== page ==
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from De­shaun Wat­son to Hunter Ren­frow with 1 sec­ond left that gave Clem­son the 35-31 win and its first ti­tle since 1981. “That has to be one of the great­est games of all time,” Clem­son coach Dabo Swin­ney said. SU­PER COME­BACK: The de­bate lingers: Did the Fal­cons choke this game away or did the Pa­tri­ots wrest it away? Ei­ther way, it was a come­back for the his­tory books. At­lanta took a 28-3 lead with 8:31 left in the third quar­ter. From there, At­lanta’s pre­vent de­fense and ques­tion­able calls on of­fense com­bined with New Eng­land’s re­fusal to give up turned it into an all-timer. The Pa­tri­ots’ ty­ing drive was high­lighted by a re­mark­able catch by Ju­lian Edel­man. New Eng­land tied the game at 28, won the over­time coin toss and At­lanta’s shocked de­fense of­fered no re­sis­tance. The Pa­tri­ots won 34-28 . “No panic,” Pa­tri­ots special teams cap­tain Matthew Slater said in ex­plain­ing the come­back. “Our bod­ies and minds were ready, and we just kept be­liev­ing in one another.”

ONLY A NUM­BER: He was 35, com­ing off a knee in­jury and much closer to the end of his ca­reer than his prime. No­body could be blamed for over­look­ing Roger Fed­erer. Yet the fa­ther of four, play­ing his first big tour­na­ment af­ter sit­ting out for six months, came back in clas­sic fash­ion , turn­ing back the clock to top his long­time ri­val, Rafael Nadal, in a mem­o­rable Aus­tralian Open final. Fed­erer over­came a break in the fifth set to cap­ture his 18th Grand Slam ti­tle with a 6-4, 3-6, 6-1, 3-6, 6-3 vic­tory. It was Fed­erer’s first ma­jor since Wim­ble­don in 2012. (And he would go on to take No. 19 later this year at Wim­ble­don). “For me it’s all about the come­back, about an epic match with Rafa again,” Fed­erer said.

*** SEE­ING GREEN: Two shots behind with six holes to play, the Masters looked like another in an un­bear­ably long string of ma­jor dis­ap­point­ments for Ser­gio Gar­cia. But Gar­cia did not fade . He saved par af­ter hit­ting his drive into an aza­lea bush on No. 13, then made ea­gle on No. 15 to set up a play­off with Justin Rose that Gar­cia won. Gar­cia could’ve won it with a 5-foot birdie putt on No. 18, but it rolled out. Gar­cia per­sisted. Rose hit his drive into the trees on the play­off hole and couldn’t scram­ble to save par. The re­sult: Gar­cia wear­ing the green jacket and cap­tur­ing his first ma­jor . No one had ever played more ma­jors as a pro (70) be­fore win­ning one for the first time. SOME FAREWELL: World cham­pi­onships were sup­posed to be a stroll down the straight­away fol­lowed by an over­sized go­ing-away party for track’s big­gest star, Usain Bolt. Not even close. Bolt fin­ished third in the final 100-me­ter race of his ca­reer, un­able to find the over­drive that had sparked him to all those Olympic medals. Then, in his cur­tain call, the 6-foot-5 sen­sa­tion pulled up lame in the an­chor leg of the 4x100 re­lay. The crowd gasped. Bolt was placed in a wheel­chair and later limped off the track. It was proof, yet again, that no­body com­mands the spot­light quite like Bolt — even on those rare oc­ca­sions when he doesn’t run away with the win.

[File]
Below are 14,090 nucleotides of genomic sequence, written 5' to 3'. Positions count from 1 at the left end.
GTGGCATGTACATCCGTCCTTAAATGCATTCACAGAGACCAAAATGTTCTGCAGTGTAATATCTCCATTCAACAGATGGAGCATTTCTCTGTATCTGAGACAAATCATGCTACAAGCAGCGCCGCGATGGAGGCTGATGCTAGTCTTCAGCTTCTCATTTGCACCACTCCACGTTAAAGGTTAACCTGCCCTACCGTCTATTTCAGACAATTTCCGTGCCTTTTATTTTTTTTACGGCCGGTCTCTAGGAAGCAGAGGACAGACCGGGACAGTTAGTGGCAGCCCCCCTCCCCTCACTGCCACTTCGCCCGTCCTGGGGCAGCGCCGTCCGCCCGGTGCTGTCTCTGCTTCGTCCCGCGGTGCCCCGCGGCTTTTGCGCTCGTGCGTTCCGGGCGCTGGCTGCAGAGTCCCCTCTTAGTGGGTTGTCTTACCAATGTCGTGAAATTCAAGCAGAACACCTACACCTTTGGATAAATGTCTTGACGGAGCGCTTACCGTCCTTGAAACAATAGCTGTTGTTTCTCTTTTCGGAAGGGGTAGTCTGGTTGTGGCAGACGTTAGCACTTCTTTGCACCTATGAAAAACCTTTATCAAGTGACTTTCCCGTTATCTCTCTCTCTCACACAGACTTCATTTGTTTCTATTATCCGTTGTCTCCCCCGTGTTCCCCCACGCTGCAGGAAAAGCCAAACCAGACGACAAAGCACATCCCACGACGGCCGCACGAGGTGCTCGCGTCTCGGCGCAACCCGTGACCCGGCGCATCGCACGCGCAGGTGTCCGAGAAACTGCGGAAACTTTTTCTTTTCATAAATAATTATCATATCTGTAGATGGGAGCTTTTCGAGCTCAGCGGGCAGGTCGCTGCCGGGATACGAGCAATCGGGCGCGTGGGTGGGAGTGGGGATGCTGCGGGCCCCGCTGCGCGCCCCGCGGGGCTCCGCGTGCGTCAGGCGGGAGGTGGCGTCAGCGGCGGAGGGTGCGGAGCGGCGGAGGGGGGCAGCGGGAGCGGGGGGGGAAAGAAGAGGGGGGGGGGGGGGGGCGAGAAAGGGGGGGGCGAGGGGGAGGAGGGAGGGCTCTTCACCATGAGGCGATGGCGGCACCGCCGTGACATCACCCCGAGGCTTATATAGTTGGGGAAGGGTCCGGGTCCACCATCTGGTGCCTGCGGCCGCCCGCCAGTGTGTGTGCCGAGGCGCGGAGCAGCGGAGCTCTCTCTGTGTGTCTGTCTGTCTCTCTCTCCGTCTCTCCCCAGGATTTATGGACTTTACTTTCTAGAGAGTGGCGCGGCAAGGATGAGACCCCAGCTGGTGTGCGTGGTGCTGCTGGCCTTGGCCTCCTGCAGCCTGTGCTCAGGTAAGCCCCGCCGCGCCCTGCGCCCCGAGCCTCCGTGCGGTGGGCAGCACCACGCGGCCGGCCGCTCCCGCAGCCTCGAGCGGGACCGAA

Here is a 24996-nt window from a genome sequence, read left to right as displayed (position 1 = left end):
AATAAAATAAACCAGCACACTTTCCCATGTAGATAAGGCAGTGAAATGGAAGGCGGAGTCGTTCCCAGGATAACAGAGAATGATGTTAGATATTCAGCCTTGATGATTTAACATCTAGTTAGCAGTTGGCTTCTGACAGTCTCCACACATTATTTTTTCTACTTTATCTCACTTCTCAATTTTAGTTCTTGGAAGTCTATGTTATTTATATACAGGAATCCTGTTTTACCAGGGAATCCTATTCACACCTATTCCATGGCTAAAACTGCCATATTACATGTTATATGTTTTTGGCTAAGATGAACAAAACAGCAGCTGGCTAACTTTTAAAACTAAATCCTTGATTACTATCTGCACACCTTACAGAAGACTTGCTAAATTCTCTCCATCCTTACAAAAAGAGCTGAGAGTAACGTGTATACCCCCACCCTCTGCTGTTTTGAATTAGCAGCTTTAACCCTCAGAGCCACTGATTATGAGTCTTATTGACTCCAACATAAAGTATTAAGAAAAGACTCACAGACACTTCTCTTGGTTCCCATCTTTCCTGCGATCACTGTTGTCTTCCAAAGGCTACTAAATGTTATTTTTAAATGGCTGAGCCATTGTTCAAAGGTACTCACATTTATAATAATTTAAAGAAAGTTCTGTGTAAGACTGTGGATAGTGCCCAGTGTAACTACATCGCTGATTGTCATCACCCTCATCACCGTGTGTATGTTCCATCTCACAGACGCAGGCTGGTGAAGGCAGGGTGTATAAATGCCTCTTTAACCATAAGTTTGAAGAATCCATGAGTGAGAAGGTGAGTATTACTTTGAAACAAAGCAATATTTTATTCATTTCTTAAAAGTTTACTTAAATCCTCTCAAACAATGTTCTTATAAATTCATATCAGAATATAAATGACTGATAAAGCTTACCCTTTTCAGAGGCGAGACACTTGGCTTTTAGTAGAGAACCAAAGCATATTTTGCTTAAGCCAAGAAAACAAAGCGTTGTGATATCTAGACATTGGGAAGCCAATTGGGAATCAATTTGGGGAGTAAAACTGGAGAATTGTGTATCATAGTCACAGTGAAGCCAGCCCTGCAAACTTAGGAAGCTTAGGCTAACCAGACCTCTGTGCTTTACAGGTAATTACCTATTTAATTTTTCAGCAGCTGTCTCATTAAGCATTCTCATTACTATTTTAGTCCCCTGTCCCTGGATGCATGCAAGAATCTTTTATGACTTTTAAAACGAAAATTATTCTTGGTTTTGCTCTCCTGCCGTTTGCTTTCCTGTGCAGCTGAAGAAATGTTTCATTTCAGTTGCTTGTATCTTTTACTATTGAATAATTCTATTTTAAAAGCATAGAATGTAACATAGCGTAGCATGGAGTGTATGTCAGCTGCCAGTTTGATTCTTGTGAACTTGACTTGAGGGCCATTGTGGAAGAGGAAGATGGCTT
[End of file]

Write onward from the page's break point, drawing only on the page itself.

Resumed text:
LONG BALL: Ten in­nings. Seven home runs. 5 hours, 17 min­utes. 25 runs. The Astros topped the Dodgers 13-12 in Game 5 of the World Se­ries , a game in which no lead, or pitcher, was safe. The teams com­bined for 28 hits and used 14 pitch­ers. In a game in which the long ball reigned, it was a sim­ple sin­gle off the bat of Alex Breg­man that brought home Car­los Cor­rea for the win­ning run. “The best game ever, for sure,” Cor­rea said. BEST OF THE REST: Who says a 6-1 soc­cer game can’t be a thriller? Paris Saint-Ger­main had beaten Barcelona 4-0 in the first part of a two-leg Cham­pi­ons League matchup. An im­pos­si­ble hill to climb? Not quite. Barcelona won the sec­ond leg by scor­ing three times over the final eight min­utes to ad­vance . ... Even if the fight wasn’t the great­est, the spec­ta­cle cer­tainly was. Floyd May­weather Jr. slowly wore down Conor McGre­gor in the show­down be­tween boxer and UFC cham­pion. Ring­side seats went for $10,000 and 4 mil­lion peo­ple bought the fight on pay-per-view. ... On the 13th hole in the clos­ing round of the Bri­tish Open, Jor­dan Spi­eth made ar­guably the best bo­gey in ma­jor-cham­pi­onship his­tory on the way to the cap­tur­ing the third leg of the ca­reer Grand Slam.

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